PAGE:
Nevertheless, it does appear that there was – at the start of the collectivization period anyway – a rural overpopulation. A study of the Soviet investigations on this subject suggests that the figure was at least 10 percent, and may have been considerably higher. 40 Overpopulation, however, was proportionately great outside the area hit worst by famine. 41 And it appears that rural overpopulation was greater before the collectivization drive started than from the end of 1930 onward (this could have been due in part to the extensive migration of the starving to the cities). 42

Even so, this tendency to overpopulation would explain why the 10 percent or so mortality in many villages 43 could, to some extent, be absorbed.

Whether the leaders had counted on this while the famine raged is not clear, but since the issue of overpopulation had been debated by the economic planners in the late 1920s, 44 there is a possibility that it may have been considered.

The longer-run attitude of the leaders towards the whole famine was perhaps well summarized in the words of Petrovsky: “We know that millions are dying. That is unfortunate, but the glorious future of the Soviet Union will justify that.” 45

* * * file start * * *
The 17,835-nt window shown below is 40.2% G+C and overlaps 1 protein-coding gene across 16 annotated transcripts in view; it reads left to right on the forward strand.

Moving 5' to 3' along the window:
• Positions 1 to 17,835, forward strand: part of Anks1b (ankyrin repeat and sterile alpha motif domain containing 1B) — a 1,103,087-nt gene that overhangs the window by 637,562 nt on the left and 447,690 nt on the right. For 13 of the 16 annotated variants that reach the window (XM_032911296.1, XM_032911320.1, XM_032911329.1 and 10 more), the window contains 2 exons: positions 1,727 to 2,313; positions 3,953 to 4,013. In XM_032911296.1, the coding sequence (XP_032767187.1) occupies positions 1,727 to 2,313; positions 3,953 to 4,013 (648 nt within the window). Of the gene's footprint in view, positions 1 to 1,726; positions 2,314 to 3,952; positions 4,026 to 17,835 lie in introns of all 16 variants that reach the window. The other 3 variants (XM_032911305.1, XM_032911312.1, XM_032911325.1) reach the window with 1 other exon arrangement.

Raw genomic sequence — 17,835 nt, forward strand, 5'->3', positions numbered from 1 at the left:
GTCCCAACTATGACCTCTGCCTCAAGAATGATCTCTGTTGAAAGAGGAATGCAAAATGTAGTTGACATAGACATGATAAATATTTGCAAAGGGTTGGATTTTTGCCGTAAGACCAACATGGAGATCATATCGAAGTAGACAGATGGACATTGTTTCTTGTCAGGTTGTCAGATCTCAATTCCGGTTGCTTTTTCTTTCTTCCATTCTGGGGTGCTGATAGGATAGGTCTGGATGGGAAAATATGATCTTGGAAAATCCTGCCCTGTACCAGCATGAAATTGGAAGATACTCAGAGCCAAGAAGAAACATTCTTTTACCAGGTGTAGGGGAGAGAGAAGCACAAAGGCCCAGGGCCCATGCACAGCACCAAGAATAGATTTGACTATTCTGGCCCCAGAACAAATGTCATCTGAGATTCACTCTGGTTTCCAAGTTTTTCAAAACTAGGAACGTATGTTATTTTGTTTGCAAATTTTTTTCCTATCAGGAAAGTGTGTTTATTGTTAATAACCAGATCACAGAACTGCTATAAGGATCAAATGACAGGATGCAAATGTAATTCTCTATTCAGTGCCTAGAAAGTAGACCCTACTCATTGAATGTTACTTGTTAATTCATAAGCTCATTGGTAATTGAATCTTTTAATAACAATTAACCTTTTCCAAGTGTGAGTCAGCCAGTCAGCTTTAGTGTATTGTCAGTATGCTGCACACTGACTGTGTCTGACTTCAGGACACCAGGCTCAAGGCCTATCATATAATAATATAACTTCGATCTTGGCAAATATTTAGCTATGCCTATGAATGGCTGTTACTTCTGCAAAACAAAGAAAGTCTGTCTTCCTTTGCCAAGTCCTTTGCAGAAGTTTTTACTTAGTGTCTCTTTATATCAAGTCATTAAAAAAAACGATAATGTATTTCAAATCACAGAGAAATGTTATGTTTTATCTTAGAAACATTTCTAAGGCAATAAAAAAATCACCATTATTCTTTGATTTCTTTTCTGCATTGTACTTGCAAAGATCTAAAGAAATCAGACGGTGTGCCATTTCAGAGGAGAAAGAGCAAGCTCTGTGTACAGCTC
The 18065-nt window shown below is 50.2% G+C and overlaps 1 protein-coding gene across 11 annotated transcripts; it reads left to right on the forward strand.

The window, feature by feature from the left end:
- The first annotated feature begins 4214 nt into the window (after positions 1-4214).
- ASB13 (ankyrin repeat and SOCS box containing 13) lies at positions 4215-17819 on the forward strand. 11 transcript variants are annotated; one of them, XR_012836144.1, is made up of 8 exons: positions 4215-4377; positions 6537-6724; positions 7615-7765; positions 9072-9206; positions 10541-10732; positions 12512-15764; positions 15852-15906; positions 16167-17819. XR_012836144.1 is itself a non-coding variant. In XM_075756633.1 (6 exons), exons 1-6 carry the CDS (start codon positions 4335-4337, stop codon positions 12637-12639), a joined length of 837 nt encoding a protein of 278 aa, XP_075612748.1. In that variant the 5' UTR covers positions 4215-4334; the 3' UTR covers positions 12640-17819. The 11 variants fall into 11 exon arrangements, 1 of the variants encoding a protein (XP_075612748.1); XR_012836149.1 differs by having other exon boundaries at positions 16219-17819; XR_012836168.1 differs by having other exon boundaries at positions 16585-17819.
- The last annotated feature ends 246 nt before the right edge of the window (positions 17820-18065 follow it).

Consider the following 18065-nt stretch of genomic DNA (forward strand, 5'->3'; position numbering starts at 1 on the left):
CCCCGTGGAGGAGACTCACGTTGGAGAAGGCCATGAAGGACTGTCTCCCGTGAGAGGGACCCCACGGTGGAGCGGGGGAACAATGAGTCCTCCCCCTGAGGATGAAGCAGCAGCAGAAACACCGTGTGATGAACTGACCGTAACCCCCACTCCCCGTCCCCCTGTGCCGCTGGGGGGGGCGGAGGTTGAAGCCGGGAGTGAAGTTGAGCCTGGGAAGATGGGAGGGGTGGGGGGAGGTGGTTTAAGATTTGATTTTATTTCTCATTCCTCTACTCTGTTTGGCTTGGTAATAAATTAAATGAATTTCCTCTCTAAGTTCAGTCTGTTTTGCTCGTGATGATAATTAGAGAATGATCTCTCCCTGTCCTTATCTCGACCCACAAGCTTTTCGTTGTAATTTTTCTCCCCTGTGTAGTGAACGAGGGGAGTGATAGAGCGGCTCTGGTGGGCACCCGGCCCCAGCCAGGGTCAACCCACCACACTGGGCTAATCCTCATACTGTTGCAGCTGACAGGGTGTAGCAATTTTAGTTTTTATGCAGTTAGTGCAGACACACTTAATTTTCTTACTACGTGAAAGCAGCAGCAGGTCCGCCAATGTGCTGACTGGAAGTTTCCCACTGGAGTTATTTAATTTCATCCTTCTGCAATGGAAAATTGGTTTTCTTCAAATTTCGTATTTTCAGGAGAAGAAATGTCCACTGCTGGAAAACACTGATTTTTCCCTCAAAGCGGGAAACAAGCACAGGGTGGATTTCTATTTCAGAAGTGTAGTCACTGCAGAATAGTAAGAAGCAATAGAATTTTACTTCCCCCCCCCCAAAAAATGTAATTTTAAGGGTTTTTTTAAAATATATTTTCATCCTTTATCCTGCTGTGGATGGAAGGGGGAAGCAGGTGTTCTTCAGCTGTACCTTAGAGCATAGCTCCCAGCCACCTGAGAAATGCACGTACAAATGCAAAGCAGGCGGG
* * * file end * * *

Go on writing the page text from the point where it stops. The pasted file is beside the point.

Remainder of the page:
1. Alexander Gerschenkron, “Economic Relations With the USSR,” The Committee on International Economic Policy, New York, 1945, pp. 49-50; Merle Fainsod, op. cit. (1957), pp. 100, 101; Alexander Erlich, “Stalin’s Views on Soviet Economic Development,” in “Continuity and Change in Russian and Soviet Thought” (ed. by E. J. Simmons), Harvard University Press, Cambridge, 1955, pp. 97, 98.
  2. Calculated from statistics presented in “Vneshniaya torgovlia SSSR za 1918-1940 gg,” Moscow, 1960, pp. 121, 144-149.
  3. Ibid., pp. 334, 360-363 (tea largely made up the “unprocessed, other” category).
  4. The original data were in 1950 rubles (Ibid., p. 7). They were converted to dollars on the basis of the exchange rate for that year of four rubles to the dollar (Oleg Jerschhowsky and Ferdinand Pirhalla, “Basic Data on the Economy of the USSR,” U.S. Department of Commerce, World Trade Information Service, Part 1, No. 62-52, p. 19).